An article in GQ magazine written by the editors declares that the Bible is one of 21 books that you don’t need to read. It’s 12th on the list and the description by Jesse Ball begins with the following comment:
The Holy Bible is rated very highly by all the people who supposedly live by it but who in actuality have not read it.
More people live by it that have not read it, and that’s the main reason that the Bible is the most significant book in all of history. Vishal Mangalwadi’s The Book that Made Your World: How the Bible Created the Soul of Western Civilization develops this theme. The literature, morality, redemptive nature of grace, mercy, forgiveness, law, education, and the laws of creation (nature) permeate every facet of our being and our world.
Those who have read it know there are some good parts, but overall it is certainly not the finest thing that man has ever produced. It is repetitive, self-contradictory, sententious, foolish, and even at times ill-intentioned.
The Bible is not a novel. It’s a history of our world, a story of fall and redemption, to put in language that someone like Ball might understand. Yes, it’s repetitive because the human condition is repetitive. It’s not self-contradictory. In fact, the compilation of 66 individual “books” is remarkably cohesive if a person actually studies it.
It is “sententious,” and that’s why many people don’t like it. There is morality in the Bible; there is judgment; two things the self-willed libertine does not like. “Foolish”? For the materialist who believes we evolved from a primordial soup of chemicals and a he can become a she and a she can become a he, I imagine the Bible does seem foolish.
The Bible does mention foolishness: “The fool has said in his heart, ‘there is no God’” (Ps. 14:1). The Apostle Paul writes:
For the message of the cross is foolishness to those who are perishing, but to us who are being saved it is the power of God. For it is written: “I will destroy the wisdom of the wise; the intelligence of the intelligent I will frustrate.”
Where is the wise person? Where is the teacher of the law? Where is the philosopher of this age? Has not God made foolish the wisdom of the world? For since in the wisdom of God the world through its wisdom did not know him, God was pleased through the foolishness of what was preached to save those who believe. Jews demand signs and Greeks look for wisdom, but we preach Christ crucified: a stumbling block to Jews and foolishness to Gentiles, but to those whom God has called, both Jews and Greeks, Christ the power of God and the wisdom of God. For the foolishness of God is wiser than human wisdom, and the weakness of God is stronger than human strength (1 Cor. 1:18-25).
Tell former slave Frederick Douglas (1818–1895) the Bible is foolish. When the slave owner of Douglass discovered that his wife was teaching his 12-year-old slave to read the Bible, he stopped her. “If he learns to read the Bible it will make him ever unfit to be a slave. In no time “he’ll be running away with himself.”
In his later years, Douglass reflected on that incident as the first antislavery lecture he had ever heard, and it inspired him to do anything he could to read more of the Bible. Eager to learn more about the Bible, Douglass recalled, “I have gathered scattered pages from this holy book, from the filthy street gutters of Baltimore, and washed and dried them, that in the moments of my leisure, I might get a word or two of wisdom from them.”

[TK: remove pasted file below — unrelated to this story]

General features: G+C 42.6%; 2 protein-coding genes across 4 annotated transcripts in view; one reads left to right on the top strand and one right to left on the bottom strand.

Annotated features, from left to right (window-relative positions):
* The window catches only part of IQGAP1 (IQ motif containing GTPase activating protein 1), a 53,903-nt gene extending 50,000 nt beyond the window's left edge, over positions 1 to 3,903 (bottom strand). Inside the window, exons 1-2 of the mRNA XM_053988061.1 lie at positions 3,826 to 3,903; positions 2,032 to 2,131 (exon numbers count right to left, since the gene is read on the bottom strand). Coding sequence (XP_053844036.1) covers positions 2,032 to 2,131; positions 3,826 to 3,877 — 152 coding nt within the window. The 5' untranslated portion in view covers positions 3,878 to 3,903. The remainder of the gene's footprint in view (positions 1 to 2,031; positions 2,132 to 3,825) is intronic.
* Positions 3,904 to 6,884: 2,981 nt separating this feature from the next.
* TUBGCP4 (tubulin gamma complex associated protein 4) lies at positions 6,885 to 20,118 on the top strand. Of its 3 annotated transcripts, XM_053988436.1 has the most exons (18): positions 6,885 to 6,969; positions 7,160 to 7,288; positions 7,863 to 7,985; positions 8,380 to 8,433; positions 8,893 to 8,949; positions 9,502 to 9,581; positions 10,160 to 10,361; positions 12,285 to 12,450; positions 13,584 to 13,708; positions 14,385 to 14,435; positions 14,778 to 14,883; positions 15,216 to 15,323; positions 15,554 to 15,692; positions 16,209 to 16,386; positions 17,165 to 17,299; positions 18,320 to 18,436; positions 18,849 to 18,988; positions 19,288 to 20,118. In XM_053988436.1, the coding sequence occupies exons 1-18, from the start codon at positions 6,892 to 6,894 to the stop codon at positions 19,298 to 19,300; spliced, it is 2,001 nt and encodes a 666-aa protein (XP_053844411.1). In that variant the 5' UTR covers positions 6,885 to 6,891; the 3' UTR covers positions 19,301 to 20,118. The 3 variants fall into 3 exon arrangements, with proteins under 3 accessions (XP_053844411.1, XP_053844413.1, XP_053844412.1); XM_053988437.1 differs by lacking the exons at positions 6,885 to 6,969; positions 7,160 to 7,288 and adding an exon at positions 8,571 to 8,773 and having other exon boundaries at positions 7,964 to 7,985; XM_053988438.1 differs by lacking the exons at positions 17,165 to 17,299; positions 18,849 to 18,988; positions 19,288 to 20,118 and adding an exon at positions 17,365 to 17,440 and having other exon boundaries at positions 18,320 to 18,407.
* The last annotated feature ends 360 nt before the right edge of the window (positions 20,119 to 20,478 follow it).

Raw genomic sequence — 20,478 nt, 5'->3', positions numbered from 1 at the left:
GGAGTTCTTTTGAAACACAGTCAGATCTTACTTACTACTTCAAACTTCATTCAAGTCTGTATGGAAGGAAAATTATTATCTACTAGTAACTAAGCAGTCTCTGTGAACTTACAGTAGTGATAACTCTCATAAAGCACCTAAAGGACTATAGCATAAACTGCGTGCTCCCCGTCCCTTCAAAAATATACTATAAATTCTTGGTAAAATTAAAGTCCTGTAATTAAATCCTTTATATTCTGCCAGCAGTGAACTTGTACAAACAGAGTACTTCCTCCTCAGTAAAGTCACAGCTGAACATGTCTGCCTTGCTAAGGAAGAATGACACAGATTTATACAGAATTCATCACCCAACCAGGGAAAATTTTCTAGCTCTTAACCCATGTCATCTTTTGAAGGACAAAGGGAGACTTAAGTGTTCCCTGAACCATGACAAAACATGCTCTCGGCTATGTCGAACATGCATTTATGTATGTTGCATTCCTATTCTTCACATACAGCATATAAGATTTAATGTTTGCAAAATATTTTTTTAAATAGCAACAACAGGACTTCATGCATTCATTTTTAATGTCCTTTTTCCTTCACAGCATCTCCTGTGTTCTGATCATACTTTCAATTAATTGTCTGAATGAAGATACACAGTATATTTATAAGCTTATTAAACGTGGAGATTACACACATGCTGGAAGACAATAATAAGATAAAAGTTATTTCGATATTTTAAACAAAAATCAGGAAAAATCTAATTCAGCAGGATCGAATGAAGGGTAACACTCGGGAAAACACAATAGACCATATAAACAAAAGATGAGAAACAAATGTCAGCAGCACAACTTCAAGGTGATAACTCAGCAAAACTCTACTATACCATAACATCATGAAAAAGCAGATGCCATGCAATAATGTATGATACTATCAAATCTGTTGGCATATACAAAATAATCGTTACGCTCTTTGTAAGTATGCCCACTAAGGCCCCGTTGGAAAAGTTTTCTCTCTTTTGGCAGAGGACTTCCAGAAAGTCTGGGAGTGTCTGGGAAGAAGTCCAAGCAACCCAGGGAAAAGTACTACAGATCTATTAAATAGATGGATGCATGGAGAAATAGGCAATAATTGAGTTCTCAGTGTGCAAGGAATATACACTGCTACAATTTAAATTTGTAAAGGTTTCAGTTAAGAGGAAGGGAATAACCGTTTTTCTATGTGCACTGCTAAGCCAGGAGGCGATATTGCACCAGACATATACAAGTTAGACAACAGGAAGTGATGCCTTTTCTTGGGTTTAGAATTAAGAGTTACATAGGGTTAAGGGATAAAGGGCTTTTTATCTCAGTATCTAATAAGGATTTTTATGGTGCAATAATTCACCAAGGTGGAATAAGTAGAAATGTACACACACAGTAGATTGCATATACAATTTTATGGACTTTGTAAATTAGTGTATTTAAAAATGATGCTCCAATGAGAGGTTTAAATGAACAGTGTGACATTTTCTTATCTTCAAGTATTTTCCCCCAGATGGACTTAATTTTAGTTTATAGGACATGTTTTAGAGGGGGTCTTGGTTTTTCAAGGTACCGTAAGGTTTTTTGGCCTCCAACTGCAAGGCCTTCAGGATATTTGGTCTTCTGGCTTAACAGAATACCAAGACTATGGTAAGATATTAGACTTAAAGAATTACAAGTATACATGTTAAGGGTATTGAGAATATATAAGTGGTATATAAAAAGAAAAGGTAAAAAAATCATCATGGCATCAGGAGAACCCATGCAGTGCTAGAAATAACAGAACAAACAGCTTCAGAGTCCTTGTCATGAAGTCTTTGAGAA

Douglas had begun to realize what his “master” understood. “There was power, indeed subversive, revolutionary power, in reading and interpreting the Bible for oneself, and that the institution of slavery in fact depended on controlling biblical literacy—who can read the Bible when and how.”
Years later Douglass wrote,
Let the reader reflect upon the fact, that, in this Christian country, men and women are hiding from professors of religion, in barns, in the woods and fields, in order to learn to read the Holy Bible. Those dear souls, who came to my Sabbath school, came not because it was popular or reputable to attend such a place, for they came under the liability of having forty stripes laid on their naked backs. Every moment they spend in my school, they were under this terrible liability; and, in this respect, I was sharer with them. Their minds had been cramped and starved by their cruel masters; the light of education had been completely excluded; and their hard earnings had been taken to educate their master’s children. I felt a delight in circumventing the tyrants, and in blessing the victims of their curses.
The history of Western civilization is the history of the development and implementation of the Bible to all of life. While the GQ article and a book like James A. Haught’s 2000 Years of Disbelief try to counter this assertion by claiming that for two millennia no one of any significance believed the truths of the Christian religion, especially in the realm of science, the facts of history demonstrate that Christian scientists, explorers, philosophers, artists, inventors, and writers have dominated their fields.
Dan Wallace, a professor at Dallas Theological Seminary and Executive director at The Center for the Study of New Testament Manuscripts (CSNTM), comments:
Even skeptics and atheists recognize the Bible as the most influential book on western civilization ever written. And as for literature, H. L. Mencken, no friend of Christianity, said, “The King James Bible is ‘unquestionably the most beautiful book in the world.’” Mario Pei claimed, “The King James Bible and Shakespeare together are responsible for well over half of all our language clichés and stock phrases.”
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